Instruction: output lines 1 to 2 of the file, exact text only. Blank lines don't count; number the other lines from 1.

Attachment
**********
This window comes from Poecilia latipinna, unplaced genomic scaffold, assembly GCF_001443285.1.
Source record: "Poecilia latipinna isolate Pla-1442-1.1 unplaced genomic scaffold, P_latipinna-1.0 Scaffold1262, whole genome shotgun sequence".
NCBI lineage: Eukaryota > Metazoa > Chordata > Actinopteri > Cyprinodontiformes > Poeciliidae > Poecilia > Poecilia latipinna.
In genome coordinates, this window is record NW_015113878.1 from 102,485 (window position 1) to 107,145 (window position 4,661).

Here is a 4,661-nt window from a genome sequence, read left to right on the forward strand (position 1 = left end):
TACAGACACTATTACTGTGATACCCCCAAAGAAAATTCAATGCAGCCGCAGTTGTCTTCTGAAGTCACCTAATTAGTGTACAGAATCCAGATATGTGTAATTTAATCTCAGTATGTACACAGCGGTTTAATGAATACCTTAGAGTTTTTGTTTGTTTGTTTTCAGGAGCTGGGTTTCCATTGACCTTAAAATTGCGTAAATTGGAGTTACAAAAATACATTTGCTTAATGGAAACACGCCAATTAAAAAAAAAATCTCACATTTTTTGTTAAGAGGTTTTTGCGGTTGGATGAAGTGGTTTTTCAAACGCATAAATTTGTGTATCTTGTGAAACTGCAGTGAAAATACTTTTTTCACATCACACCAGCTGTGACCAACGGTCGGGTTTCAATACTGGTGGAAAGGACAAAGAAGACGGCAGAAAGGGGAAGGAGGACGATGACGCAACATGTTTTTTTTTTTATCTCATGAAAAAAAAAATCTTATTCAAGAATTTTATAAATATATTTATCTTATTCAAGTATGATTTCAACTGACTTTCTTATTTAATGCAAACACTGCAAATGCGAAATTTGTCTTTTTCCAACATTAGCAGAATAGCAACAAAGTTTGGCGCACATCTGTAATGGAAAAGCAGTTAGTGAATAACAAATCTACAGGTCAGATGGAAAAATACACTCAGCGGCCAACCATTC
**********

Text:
This window comes from Poecilia latipinna, unplaced genomic scaffold, assembly GCF_001443285.1.
Source record: "Poecilia latipinna isolate Pla-1442-1.1 unplaced genomic scaffold, P_latipinna-1.0 Scaffold1262, whole genome shotgun sequence".